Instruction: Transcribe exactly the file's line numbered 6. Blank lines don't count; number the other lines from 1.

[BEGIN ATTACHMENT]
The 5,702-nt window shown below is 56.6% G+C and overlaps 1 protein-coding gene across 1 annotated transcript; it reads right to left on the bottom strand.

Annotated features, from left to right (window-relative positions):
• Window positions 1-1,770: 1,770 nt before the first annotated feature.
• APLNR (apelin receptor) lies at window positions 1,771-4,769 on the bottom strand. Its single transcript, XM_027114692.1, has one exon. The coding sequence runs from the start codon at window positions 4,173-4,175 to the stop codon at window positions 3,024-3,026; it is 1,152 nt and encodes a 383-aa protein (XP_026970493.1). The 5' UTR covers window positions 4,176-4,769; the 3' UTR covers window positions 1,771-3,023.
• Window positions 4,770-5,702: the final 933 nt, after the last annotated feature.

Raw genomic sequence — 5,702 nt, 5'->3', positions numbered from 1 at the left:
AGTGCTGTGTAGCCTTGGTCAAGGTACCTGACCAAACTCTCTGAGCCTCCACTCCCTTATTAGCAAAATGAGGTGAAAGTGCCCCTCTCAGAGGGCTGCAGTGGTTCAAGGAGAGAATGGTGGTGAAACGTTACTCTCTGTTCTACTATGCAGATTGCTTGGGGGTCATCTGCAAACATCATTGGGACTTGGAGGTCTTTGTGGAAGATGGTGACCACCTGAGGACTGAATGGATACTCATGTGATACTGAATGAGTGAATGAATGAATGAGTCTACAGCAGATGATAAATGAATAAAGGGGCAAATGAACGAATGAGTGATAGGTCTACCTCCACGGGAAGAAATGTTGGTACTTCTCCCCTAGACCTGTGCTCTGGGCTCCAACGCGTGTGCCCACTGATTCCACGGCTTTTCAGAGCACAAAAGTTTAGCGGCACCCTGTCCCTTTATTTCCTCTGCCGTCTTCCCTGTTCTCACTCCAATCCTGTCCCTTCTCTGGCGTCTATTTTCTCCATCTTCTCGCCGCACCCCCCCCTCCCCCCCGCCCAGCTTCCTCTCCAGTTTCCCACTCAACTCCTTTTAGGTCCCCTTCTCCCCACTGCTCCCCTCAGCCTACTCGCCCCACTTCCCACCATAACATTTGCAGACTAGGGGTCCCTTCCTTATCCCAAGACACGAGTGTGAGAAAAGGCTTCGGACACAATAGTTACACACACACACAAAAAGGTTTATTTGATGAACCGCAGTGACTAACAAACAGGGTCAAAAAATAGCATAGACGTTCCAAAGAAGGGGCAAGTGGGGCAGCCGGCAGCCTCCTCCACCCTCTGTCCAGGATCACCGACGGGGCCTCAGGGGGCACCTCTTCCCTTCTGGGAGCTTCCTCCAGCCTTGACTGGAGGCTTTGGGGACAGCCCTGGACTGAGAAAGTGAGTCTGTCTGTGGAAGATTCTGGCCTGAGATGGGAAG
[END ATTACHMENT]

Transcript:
Raw genomic sequence — 5,702 nt, 5'->3', positions numbered from 1 at the left: